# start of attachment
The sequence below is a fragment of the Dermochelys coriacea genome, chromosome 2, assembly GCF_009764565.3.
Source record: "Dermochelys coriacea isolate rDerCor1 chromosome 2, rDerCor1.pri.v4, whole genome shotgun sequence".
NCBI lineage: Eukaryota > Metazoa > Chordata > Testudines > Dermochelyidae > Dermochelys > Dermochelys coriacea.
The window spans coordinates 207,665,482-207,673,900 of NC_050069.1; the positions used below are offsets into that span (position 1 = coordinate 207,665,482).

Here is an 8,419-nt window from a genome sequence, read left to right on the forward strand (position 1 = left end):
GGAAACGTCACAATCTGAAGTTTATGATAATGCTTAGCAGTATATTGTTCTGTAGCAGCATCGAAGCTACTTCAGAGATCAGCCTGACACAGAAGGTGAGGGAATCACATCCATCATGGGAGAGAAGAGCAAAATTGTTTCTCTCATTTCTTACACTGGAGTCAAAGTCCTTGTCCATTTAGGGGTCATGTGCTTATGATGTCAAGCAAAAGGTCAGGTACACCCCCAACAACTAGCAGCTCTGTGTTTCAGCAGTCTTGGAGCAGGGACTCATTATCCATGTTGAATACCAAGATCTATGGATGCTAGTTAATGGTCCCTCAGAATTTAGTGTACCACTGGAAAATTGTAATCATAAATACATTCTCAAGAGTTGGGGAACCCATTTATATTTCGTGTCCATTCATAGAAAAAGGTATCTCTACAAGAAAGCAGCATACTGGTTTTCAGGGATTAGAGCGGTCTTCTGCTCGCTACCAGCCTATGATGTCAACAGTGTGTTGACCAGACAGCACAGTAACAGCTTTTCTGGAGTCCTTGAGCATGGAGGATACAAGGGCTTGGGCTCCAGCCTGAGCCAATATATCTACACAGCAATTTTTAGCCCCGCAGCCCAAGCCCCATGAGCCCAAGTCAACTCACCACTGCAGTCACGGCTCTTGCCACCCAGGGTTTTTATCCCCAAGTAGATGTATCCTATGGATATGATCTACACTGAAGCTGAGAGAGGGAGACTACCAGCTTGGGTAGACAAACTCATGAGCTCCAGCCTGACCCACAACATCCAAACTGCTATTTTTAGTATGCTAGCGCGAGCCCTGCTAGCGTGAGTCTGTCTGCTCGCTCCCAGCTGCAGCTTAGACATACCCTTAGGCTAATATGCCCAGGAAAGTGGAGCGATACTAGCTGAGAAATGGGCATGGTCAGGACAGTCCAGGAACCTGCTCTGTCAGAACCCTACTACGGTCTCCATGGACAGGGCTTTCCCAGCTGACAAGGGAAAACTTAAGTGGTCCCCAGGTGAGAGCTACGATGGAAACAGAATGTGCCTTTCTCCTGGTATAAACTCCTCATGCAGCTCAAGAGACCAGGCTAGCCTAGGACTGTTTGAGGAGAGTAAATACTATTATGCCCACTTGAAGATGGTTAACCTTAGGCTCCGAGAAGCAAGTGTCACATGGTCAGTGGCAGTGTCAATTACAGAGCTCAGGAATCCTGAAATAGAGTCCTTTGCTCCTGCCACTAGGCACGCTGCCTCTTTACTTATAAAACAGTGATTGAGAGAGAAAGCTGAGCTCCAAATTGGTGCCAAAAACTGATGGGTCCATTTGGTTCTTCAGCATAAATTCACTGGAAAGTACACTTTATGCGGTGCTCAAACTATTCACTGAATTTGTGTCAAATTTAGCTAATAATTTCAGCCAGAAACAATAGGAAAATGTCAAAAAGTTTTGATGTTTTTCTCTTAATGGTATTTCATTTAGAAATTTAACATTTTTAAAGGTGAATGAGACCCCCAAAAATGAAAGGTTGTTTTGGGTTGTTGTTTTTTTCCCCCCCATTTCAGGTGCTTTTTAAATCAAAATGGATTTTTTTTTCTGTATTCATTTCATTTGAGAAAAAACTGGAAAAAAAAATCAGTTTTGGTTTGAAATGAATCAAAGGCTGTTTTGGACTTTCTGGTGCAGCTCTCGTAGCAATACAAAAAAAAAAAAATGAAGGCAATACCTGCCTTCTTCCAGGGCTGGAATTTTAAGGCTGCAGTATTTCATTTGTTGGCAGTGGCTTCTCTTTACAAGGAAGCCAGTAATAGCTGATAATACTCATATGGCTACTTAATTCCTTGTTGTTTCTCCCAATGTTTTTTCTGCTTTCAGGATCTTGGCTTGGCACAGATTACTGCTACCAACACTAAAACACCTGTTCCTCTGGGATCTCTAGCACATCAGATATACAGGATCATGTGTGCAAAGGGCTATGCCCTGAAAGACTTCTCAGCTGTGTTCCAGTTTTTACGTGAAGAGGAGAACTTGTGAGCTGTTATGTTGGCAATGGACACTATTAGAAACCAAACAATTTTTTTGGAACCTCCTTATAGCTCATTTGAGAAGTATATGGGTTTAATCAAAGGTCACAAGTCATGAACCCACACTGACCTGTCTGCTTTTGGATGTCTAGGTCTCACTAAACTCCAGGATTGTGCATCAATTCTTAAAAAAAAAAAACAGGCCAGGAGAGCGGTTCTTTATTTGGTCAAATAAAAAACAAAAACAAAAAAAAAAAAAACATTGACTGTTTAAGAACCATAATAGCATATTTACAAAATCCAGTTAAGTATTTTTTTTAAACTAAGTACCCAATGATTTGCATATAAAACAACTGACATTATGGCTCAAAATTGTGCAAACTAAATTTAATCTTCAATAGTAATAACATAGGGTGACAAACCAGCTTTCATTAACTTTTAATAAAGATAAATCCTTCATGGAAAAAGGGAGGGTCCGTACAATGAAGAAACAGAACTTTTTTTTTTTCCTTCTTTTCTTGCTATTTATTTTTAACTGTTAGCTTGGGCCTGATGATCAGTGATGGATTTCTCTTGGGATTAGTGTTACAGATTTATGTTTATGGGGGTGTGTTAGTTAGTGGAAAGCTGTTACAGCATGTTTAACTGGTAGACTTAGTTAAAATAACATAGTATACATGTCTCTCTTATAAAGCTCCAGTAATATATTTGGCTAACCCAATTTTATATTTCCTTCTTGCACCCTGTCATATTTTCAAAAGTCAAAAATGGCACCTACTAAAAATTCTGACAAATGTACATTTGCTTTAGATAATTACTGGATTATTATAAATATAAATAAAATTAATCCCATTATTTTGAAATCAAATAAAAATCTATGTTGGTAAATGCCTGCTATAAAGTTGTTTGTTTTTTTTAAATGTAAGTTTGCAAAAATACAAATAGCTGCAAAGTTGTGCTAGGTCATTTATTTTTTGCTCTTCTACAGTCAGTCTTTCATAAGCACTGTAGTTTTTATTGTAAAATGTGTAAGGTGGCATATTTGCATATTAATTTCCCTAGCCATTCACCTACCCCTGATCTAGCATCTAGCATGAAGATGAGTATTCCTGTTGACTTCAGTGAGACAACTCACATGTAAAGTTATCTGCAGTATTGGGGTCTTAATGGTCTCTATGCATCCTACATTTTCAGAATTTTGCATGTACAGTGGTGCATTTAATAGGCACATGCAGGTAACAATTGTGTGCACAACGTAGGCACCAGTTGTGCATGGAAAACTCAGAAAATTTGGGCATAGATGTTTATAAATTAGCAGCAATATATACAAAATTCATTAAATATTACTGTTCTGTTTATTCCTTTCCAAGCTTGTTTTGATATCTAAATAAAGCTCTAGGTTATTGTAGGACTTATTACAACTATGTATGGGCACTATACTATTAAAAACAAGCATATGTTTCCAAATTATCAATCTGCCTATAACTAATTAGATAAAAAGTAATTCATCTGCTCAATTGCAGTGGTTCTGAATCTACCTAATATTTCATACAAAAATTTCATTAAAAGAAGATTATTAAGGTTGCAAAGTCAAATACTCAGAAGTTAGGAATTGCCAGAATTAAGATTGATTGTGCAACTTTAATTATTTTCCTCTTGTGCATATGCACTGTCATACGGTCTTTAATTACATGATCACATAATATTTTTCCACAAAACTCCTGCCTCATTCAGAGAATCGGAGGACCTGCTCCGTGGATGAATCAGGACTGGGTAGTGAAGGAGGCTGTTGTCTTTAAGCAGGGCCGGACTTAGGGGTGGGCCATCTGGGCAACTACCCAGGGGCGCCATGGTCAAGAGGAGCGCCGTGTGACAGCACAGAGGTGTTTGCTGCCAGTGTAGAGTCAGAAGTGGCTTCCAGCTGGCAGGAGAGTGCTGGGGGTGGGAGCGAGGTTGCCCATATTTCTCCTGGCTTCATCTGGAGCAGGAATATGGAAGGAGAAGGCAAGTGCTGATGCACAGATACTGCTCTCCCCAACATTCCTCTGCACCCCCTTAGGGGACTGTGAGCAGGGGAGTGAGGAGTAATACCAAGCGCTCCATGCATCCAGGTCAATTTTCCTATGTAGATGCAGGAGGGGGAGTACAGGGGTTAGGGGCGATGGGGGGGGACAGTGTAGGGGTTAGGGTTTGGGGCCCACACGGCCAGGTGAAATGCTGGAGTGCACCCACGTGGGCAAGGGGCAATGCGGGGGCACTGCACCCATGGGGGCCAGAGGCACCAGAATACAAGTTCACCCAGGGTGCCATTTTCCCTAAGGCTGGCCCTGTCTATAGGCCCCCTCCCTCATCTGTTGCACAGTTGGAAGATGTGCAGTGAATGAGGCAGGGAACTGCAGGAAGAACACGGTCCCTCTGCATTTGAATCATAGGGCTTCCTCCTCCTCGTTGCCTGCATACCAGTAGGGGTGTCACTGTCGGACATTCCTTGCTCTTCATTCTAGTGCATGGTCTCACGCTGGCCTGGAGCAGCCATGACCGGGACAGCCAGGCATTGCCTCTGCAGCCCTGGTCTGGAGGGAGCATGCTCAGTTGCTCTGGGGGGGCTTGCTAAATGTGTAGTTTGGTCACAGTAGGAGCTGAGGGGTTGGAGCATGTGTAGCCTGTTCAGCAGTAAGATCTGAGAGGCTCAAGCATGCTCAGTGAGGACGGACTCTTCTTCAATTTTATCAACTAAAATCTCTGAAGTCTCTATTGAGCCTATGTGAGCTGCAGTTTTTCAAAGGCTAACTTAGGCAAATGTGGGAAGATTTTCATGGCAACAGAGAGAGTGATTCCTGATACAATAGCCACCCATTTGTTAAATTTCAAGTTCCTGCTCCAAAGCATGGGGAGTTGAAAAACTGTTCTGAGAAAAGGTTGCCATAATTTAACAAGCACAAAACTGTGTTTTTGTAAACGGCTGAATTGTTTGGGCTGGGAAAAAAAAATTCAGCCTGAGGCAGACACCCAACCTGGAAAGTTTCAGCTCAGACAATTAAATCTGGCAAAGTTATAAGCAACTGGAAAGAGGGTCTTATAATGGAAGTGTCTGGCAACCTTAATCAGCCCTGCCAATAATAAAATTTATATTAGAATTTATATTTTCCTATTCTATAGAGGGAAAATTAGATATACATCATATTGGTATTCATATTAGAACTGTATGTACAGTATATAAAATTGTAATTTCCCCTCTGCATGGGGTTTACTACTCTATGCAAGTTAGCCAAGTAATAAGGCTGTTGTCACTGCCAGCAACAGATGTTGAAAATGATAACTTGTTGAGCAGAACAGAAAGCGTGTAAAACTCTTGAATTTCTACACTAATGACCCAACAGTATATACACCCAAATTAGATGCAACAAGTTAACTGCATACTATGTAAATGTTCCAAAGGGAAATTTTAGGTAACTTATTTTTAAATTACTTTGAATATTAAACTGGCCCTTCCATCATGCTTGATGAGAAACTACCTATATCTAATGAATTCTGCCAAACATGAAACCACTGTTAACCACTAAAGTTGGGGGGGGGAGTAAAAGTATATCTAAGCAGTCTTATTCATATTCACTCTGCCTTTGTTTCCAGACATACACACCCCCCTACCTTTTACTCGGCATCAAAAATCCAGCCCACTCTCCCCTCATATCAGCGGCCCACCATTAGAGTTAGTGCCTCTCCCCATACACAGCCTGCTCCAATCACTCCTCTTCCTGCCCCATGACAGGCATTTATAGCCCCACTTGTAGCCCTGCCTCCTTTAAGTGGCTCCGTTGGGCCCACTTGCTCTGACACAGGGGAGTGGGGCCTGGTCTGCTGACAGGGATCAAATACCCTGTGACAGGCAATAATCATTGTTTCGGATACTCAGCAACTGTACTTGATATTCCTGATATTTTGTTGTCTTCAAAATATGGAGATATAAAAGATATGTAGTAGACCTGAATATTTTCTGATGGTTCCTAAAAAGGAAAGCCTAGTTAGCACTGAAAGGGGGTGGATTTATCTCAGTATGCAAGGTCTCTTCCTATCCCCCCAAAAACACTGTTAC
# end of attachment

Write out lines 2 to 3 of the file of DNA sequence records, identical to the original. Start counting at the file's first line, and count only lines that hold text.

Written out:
Source record: "Dermochelys coriacea isolate rDerCor1 chromosome 2, rDerCor1.pri.v4, whole genome shotgun sequence".
NCBI lineage: Eukaryota > Metazoa > Chordata > Testudines > Dermochelyidae > Dermochelys > Dermochelys coriacea.